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Retirement: Interesting Concept

by Joan Bachman

So, I’ve been retired now for 13 years; at least I haven’t earned a regular paycheck since 2004. I truly enjoyed all of my working experiences most of the time. During these past years, I’ve been busy with “projects” so much of the time that I’ve often wished for a regular job just for the certainty of what to do next. Finally, this morning I’m marveling at the difficulty of making decisions between “like to” projects because there are no “have to” projects in my face. Seems I have finally made/am making a decision to really retire and eliminate outside obligations. We’ll see how this goes.

Observation #1

The startling realization made in 2004 that there will be a steady adequate income without ever working again. That security is so freeing. (Social Security and investments are good!)

Observation #2

There are more opportunities to use past experience and knowledge and to learn whole new things about this earth and its inhabitants than there is time to pursue everything that presents itself. And the opportunities do indeed present themselves. It’s amazing how regularly God drops stuff among us—just have to pay attention. Maybe retirement is about having more time to see what goes on around us.

Observation #3

There is excitement in doing temporary work with an existing organization, whether to just “hold the fort” or to make an evaluation of potential operational improvements. It’s also fun to contribute to the establishment of an all new business with entrepreneurial professionals, and it’s educational to get to know a whole new set of people and see the variety of methods to getting plans and tasks completed—or not, (failure is still a fact!). It’s also satisfying to recognize that sometimes the “old ways” are still the best (Everything I Need to Know, I Learned in Sunday School).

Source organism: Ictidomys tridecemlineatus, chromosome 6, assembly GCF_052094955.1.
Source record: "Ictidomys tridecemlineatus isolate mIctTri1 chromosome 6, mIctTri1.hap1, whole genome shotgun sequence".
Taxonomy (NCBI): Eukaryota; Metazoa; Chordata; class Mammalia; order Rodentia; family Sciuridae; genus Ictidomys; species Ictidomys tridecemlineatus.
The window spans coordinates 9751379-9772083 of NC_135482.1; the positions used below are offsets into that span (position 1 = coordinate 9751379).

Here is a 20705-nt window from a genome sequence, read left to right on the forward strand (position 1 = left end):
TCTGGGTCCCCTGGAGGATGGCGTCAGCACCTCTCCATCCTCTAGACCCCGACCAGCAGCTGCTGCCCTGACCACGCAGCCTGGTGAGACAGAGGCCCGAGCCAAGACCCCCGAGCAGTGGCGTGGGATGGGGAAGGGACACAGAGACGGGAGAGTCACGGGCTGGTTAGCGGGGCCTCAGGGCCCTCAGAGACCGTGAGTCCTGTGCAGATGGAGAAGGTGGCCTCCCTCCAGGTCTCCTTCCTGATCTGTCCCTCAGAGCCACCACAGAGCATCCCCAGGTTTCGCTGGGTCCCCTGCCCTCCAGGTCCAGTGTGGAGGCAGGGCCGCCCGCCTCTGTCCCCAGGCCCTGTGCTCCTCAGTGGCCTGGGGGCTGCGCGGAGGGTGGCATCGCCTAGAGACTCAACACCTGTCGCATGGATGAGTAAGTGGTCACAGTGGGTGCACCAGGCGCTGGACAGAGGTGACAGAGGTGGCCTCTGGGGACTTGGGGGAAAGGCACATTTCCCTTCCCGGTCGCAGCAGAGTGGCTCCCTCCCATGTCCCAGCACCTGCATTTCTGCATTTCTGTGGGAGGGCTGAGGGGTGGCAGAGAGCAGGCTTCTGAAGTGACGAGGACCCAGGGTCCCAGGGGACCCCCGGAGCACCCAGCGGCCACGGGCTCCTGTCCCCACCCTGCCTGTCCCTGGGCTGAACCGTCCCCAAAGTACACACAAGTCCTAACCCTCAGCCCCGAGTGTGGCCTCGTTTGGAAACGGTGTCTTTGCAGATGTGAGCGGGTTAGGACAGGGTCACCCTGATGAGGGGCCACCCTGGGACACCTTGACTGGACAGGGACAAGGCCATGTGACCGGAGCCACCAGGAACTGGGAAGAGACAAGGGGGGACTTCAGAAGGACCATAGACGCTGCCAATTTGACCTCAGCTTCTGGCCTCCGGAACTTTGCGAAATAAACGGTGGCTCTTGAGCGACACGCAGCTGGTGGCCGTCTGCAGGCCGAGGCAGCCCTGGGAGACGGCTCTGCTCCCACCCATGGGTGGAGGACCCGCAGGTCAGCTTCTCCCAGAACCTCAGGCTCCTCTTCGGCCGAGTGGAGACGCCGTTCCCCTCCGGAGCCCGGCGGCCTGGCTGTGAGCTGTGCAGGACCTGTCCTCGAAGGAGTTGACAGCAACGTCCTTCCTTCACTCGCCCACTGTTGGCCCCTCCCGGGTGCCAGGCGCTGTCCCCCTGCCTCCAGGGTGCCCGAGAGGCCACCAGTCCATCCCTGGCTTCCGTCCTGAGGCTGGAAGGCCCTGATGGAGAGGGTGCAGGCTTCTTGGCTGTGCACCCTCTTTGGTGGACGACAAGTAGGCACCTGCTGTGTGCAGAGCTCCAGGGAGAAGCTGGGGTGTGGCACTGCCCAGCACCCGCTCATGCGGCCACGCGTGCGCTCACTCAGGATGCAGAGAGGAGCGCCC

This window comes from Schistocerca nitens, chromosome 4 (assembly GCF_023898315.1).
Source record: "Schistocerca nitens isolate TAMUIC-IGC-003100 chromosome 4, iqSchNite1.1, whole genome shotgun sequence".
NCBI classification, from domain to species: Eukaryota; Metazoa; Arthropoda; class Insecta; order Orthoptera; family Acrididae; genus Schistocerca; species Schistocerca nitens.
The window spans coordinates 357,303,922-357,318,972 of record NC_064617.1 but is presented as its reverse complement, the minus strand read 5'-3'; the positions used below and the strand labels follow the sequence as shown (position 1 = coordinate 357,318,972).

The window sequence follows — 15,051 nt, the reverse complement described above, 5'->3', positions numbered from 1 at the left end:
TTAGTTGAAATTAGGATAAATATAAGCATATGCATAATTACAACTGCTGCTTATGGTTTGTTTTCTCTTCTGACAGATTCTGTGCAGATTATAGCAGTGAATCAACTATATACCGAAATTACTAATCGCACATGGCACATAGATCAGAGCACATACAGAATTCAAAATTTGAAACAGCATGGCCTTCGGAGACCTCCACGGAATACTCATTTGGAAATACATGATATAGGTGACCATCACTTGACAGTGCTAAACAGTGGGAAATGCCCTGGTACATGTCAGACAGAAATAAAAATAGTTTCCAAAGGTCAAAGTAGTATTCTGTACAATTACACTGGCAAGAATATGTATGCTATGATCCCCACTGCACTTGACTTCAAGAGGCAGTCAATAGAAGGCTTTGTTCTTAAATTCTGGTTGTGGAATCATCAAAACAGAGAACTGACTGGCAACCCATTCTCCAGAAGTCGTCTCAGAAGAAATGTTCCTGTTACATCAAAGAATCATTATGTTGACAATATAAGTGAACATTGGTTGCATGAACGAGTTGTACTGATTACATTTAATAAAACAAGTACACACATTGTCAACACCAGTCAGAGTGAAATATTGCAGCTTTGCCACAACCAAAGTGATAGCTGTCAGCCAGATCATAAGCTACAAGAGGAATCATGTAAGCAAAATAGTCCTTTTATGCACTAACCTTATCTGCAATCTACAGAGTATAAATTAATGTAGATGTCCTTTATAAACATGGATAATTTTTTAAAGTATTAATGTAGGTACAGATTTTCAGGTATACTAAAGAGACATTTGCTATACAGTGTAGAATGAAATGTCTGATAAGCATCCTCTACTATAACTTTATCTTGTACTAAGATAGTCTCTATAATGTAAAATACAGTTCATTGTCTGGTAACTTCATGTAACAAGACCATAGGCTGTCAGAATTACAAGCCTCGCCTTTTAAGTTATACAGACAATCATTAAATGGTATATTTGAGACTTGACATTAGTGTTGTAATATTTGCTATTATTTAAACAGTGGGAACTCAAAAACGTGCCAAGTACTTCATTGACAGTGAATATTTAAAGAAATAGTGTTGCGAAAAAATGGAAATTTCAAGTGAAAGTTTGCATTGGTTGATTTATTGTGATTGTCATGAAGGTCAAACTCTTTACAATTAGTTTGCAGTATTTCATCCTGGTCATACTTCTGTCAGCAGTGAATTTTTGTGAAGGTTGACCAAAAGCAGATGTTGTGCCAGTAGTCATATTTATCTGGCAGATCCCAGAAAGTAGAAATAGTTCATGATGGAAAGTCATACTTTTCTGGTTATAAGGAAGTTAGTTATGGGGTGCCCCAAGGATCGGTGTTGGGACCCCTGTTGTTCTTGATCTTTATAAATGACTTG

Observation #4

There is finally time to have coffee and visit with old and new friends. This has actually taken some practice! My yard looks a little better each year. Travel has been less than desired, but my Subaru is still good to go—and will!

Observation #5

Getting old is hard work (Mom, now I understand): printed instructions are too small to read, shopping requires entirely too much walking—why are the butter and eggs always at the farthest corner?—getting shorter has a negative effect on the wardrobe, blue and black socks have become the same color, etc., etc. But, dust keeps and houseplants are forgiving....

Observation #6

STUFF—I’m a saver, not a collector (thankfully), but what to do with crystal, china, books, photos? Generational differences show up here almost as much as in the social media world. Most of the shelves of paper (proof of projects completed) can be eliminated. Sorting is fun and frustrating. Someday I'll tell you my kids' plans for the remaining STUFF .

Observation #7

Watching my family of upstanding successful kids and grandkids is the best of all!

God is good!

About the Author

Joan Bachman

Joan Bachman is a Registered Nurse, Licensed Nursing Home Administrator, Registered Health Information Technician, and Faith Community Nurse. She earned a Bachelor of Science degree in Business Administration. Joan has experience as a Nurse, Administrator, Developer, Trainer, Grant Writer, and served as Administrator of SD State Survey Agency. She has consulted with health care facilities and nonprofit organizations and presented leadership training. Joan is the author of Guidebook for Assisted Living Facilities and Senior Service Providers and Guidebook for Physician Services in the Nursing Facility, and she has published in professional journals.

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